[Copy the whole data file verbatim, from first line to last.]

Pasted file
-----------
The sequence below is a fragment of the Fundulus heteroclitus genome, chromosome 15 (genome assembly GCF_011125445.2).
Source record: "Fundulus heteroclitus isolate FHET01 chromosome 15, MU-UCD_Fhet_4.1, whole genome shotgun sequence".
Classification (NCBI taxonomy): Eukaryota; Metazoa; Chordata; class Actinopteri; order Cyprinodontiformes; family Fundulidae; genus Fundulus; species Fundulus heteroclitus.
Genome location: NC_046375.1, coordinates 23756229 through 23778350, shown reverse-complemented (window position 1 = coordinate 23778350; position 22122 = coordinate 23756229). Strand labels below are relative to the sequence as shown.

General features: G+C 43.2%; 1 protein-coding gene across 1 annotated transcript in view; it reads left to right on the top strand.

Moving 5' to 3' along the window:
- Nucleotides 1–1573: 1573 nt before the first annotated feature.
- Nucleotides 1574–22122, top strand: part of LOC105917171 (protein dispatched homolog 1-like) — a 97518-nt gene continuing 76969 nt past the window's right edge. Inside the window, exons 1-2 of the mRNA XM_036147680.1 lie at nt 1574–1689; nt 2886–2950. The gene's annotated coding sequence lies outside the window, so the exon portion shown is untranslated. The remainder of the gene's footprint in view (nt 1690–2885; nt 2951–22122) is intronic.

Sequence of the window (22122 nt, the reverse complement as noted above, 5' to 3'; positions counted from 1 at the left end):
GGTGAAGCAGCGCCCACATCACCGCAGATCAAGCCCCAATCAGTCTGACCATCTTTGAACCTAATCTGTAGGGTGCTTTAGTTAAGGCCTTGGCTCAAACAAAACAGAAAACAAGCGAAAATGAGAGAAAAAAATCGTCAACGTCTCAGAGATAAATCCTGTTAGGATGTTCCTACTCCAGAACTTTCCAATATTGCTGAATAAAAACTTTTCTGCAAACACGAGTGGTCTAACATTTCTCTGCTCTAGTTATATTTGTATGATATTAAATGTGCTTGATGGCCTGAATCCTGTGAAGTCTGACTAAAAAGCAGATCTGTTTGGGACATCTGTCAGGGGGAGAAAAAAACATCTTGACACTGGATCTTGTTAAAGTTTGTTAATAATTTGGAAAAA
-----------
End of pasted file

The sequence below is a fragment of the Fundulus heteroclitus genome, chromosome 15 (genome assembly GCF_011125445.2).
Source record: "Fundulus heteroclitus isolate FHET01 chromosome 15, MU-UCD_Fhet_4.1, whole genome shotgun sequence".
Classification (NCBI taxonomy): Eukaryota; Metazoa; Chordata; class Actinopteri; order Cyprinodontiformes; family Fundulidae; genus Fundulus; species Fundulus heteroclitus.
Genome location: NC_046375.1, coordinates 23756229 through 23778350, shown reverse-complemented (window position 1 = coordinate 23778350; position 22122 = coordinate 23756229). Strand labels below are relative to the sequence as shown.

General features: G+C 43.2%; 1 protein-coding gene across 1 annotated transcript in view; it reads left to right on the top strand.

Moving 5' to 3' along the window:
- Nucleotides 1–1573: 1573 nt before the first annotated feature.
- Nucleotides 1574–22122, top strand: part of LOC105917171 (protein dispatched homolog 1-like) — a 97518-nt gene continuing 76969 nt past the window's right edge. Inside the window, exons 1-2 of the mRNA XM_036147680.1 lie at nt 1574–1689; nt 2886–2950. The gene's annotated coding sequence lies outside the window, so the exon portion shown is untranslated. The remainder of the gene's footprint in view (nt 1690–2885; nt 2951–22122) is intronic.

Sequence of the window (22122 nt, the reverse complement as noted above, 5' to 3'; positions counted from 1 at the left end):
GGTGAAGCAGCGCCCACATCACCGCAGATCAAGCCCCAATCAGTCTGACCATCTTTGAACCTAATCTGTAGGGTGCTTTAGTTAAGGCCTTGGCTCAAACAAAACAGAAAACAAGCGAAAATGAGAGAAAAAAATCGTCAACGTCTCAGAGATAAATCCTGTTAGGATGTTCCTACTCCAGAACTTTCCAATATTGCTGAATAAAAACTTTTCTGCAAACACGAGTGGTCTAACATTTCTCTGCTCTAGTTATATTTGTATGATATTAAATGTGCTTGATGGCCTGAATCCTGTGAAGTCTGACTAAAAAGCAGATCTGTTTGGGACATCTGTCAGGGGGAGAAAAAAACATCTTGACACTGGATCTTGTTAAAGTTTGTTAATAATTTGGAAAAA